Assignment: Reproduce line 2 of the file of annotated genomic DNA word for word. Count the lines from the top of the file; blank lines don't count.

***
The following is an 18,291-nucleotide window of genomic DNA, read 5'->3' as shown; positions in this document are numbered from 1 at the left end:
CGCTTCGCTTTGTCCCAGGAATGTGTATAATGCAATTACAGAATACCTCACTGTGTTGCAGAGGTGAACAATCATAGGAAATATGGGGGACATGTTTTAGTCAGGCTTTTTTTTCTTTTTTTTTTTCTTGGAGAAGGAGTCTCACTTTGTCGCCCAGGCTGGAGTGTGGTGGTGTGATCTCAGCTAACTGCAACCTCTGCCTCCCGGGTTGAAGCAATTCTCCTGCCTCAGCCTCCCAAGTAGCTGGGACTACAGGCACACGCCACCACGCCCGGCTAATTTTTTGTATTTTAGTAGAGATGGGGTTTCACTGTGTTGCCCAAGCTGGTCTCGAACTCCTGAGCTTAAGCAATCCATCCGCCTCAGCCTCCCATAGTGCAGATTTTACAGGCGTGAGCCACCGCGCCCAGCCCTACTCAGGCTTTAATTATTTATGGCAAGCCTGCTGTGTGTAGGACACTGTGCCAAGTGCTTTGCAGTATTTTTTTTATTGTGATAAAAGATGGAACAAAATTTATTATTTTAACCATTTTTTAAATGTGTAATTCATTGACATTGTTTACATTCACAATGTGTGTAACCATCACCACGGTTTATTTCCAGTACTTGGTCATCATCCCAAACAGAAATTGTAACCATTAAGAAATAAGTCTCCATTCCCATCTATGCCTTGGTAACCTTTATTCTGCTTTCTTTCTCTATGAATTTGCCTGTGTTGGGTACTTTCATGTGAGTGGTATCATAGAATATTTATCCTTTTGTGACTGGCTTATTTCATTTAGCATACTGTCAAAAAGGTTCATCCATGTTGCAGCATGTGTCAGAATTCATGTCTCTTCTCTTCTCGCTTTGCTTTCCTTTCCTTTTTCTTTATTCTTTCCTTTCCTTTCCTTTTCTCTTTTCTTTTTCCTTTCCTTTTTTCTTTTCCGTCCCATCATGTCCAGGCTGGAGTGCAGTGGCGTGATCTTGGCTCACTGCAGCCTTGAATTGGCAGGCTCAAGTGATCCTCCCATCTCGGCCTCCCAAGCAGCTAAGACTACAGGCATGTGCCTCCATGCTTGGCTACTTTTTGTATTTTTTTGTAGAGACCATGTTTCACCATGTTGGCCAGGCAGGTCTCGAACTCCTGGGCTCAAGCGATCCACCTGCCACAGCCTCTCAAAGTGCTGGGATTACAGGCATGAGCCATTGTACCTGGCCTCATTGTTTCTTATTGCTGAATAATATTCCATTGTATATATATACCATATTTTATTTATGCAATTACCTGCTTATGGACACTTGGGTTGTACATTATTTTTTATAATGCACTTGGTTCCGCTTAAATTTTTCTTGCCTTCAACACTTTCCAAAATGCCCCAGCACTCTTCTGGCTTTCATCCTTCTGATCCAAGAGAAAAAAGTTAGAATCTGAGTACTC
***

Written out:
CGCTTCGCTTTGTCCCAGGAATGTGTATAATGCAATTACAGAATACCTCACTGTGTTGCAGAGGTGAACAATCATAGGAAATATGGGGGACATGTTTTAGTCAGGCTTTTTTTTCTTTTTTTTTTTCTTGGAGAAGGAGTCTCACTTTGTCGCCCAGGCTGGAGTGTGGTGGTGTGATCTCAGCTAACTGCAACCTCTGCCTCCCGGGTTGAAGCAATTCTCCTGCCTCAGCCTCCCAAGTAGCTGGGACTACAGGCACACGCCACCACGCCCGGCTAATTTTTTGTATTTTAGTAGAGATGGGGTTTCACTGTGTTGCCCAAGCTGGTCTCGAACTCCTGAGCTTAAGCAATCCATCCGCCTCAGCCTCCCATAGTGCAGATTTTACAGGCGTGAGCCACCGCGCCCAGCCCTACTCAGGCTTTAATTATTTATGGCAAGCCTGCTGTGTGTAGGACACTGTGCCAAGTGCTTTGCAGTATTTTTTTTATTGTGATAAAAGATGGAACAAAATTTATTATTTTAACCATTTTTTAAATGTGTAATTCATTGACATTGTTTACATTCACAATGTGTGTAACCATCACCACGGTTTATTTCCAGTACTTGGTCATCATCCCAAACAGAAATTGTAACCATTAAGAAATAAGTCTCCATTCCCATCTATGCCTTGGTAACCTTTATTCTGCTTTCTTTCTCTATGAATTTGCCTGTGTTGGGTACTTTCATGTGAGTGGTATCATAGAATATTTATCCTTTTGTGACTGGCTTATTTCATTTAGCATACTGTCAAAAAGGTTCATCCATGTTGCAGCATGTGTCAGAATTCATGTCTCTTCTCTTCTCGCTTTGCTTTCCTTTCCTTTTTCTTTATTCTTTCCTTTCCTTTCCTTTTCTCTTTTCTTTTTCCTTTCCTTTTTTCTTTTCCGTCCCATCATGTCCAGGCTGGAGTGCAGTGGCGTGATCTTGGCTCACTGCAGCCTTGAATTGGCAGGCTCAAGTGATCCTCCCATCTCGGCCTCCCAAGCAGCTAAGACTACAGGCATGTGCCTCCATGCTTGGCTACTTTTTGTATTTTTTTGTAGAGACCATGTTTCACCATGTTGGCCAGGCAGGTCTCGAACTCCTGGGCTCAAGCGATCCACCTGCCACAGCCTCTCAAAGTGCTGGGATTACAGGCATGAGCCATTGTACCTGGCCTCATTGTTTCTTATTGCTGAATAATATTCCATTGTATATATATACCATATTTTATTTATGCAATTACCTGCTTATGGACACTTGGGTTGTACATTATTTTTTATAATGCACTTGGTTCCGCTTAAATTTTTCTTGCCTTCAACACTTTCCAAAATGCCCCAGCACTCTTCTGGCTTTCATCCTTCTGATCCAAGAGAAAAAAGTTAGAATCTGAGTACTC